Last week, the U.S. Senate overwhelmingly passed the 2019 National Defense Authorization Act, H.R. 5515 (NDAA). The Senate version contains several differences from the NDAA as passed by the House, and these discrepancies must now be resolved through a joint conference committee. Notably, the Senate attached to the NDAA its proposed Foreign Investment Risk Review Modernization Act (FIRRMA), which would update and alter the CFIUS review process. The House had not attached its CFIUS reform bill, H.R. 5841, which contains several commonalities but also certain key distinctions from the Senate’s CFIUS reform legislation.

While there are also commonalities, important differences between the Senate and House proposed CFIUS reform legislation are described below.

  • Non-Passive Investments
    • The House bill does not add certain non-passive investments to the definition of a “covered transaction” but rather keeps the focus on acquiring “control” of a U.S. business
    • The Senate version would expand CFIUS jurisdiction to include any investment, other than a passive investment in a U.S. critical technology or critical infrastructure company. Notably, non-passive investments would include transactions where a foreign person obtains access to material nonpublic technical information or a Board observer seat, among other things.
    • There are several exemptions for certain non-passive investments, such as:
      • Transactions involving certain countries as to be defined via CFIUS regulations (e.g., NATO members or allies); and
      • Investment funds where the fund is managed by a U.S. general partner and any foreign limited partners do not have the ability to control the fund, including the ability to approve or disapprove investment decisions or unilaterally dismiss or prevent the dismissal of the general partner.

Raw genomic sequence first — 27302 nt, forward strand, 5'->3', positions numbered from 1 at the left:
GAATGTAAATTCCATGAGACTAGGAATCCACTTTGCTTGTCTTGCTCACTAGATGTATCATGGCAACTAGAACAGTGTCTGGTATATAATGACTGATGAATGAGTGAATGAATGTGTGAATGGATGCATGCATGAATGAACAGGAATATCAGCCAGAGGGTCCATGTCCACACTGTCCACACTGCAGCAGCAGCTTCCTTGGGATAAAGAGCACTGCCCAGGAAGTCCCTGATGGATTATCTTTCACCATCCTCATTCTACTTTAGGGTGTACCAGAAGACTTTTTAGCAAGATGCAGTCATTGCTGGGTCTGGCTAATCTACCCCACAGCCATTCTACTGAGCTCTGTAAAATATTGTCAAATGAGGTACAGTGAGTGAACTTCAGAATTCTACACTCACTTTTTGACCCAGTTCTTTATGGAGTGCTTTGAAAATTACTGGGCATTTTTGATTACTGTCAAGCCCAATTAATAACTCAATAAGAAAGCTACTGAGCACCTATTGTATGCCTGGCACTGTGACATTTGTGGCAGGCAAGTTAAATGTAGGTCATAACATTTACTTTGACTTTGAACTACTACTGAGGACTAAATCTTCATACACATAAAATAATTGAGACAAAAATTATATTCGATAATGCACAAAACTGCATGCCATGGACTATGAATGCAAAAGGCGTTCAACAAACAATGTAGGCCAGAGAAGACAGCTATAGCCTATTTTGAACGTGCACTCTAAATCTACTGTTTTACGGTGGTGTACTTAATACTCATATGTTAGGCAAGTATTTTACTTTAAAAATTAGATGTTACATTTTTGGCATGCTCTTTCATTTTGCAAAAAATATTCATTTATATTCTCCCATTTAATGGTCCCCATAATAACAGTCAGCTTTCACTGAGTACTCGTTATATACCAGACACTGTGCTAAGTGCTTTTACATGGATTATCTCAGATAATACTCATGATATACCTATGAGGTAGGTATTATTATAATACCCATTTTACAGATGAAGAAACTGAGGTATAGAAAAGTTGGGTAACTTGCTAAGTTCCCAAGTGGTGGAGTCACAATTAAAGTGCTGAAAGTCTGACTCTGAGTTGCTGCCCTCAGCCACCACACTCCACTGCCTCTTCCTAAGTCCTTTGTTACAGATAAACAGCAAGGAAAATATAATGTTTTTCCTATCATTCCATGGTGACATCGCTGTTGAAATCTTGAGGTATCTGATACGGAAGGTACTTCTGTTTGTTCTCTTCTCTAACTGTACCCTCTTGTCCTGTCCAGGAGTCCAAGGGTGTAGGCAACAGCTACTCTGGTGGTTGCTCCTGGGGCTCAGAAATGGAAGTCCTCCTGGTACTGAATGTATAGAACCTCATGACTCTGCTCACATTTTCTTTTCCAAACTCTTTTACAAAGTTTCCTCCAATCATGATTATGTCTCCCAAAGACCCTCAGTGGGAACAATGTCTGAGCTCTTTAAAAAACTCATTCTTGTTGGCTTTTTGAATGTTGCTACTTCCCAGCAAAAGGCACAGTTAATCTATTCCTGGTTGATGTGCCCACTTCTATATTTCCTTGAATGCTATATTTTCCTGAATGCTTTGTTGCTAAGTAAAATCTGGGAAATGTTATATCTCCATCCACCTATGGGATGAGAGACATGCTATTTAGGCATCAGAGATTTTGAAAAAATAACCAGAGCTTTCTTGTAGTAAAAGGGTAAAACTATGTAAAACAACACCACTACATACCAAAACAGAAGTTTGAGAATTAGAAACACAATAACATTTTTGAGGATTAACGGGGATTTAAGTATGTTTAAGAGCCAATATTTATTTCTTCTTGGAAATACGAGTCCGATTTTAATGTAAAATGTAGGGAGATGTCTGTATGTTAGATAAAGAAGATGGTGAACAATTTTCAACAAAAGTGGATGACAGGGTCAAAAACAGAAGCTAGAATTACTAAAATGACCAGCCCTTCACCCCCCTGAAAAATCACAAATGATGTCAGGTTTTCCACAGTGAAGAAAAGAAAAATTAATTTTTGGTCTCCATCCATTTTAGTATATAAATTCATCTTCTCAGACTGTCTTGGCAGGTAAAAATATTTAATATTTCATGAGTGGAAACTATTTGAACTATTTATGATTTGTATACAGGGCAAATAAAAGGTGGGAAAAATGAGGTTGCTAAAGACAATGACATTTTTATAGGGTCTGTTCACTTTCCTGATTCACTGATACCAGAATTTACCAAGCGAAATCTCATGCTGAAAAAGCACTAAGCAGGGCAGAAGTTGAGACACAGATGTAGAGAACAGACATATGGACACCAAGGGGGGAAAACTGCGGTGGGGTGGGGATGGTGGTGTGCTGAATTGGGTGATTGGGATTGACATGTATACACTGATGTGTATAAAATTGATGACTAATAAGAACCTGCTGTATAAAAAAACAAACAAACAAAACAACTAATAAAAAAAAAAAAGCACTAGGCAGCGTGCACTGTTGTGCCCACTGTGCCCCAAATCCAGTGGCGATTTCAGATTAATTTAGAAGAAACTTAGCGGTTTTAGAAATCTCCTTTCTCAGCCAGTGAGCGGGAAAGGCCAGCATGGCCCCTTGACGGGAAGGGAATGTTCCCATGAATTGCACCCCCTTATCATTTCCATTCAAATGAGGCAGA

• CFIUS Review Period
    • The Senate version increases the length of the CFIUS review period from 30 days to 45 days, and allows for one 30-day extension to the current 45-day investigation period.
    • The House version retains the current structure (30-day review + 45-day investigation), though would allow for only one 15-day extension of an investigation period.
  • Declarations
    • The Senate version creates a streamlined voluntary declaration process for most transactions, with mandatory declarations for certain other transactions, such as those involving significant foreign government interests.
    • The House version has a similar declaration framework, though it is entirely within CFIUS’ discretion whether to implement corresponding regulations.
  • Judicial Review
    • The Senate version expressly creates an avenue for judicial review of a CFIUS finding or action through a civil claim in the U.S. Court of Appeals for the D.C. Circuit.
    • The House version does not contain an express avenue for judicial review of CFIUS determinations.
  • Fees
    • The Senate version allows for filings fees, as well as an additional “prioritization fee” to move the filing up in the CFIUS queue.
    • The House version does not create a fee structure for CFIUS filings.

As evidenced by the above, the Senate changes currently attached to the NDAA would more dramatically alter the CFIUS process. However, it remains to be seen whether the legislation will be adopted in full by the House once in conference. Reports indicate Congress is hoping to resolve discrepancies between the House and Senate versions by the end of July, setting up a vote on the NDAA for August with significant implications on the CFIUS reform effort.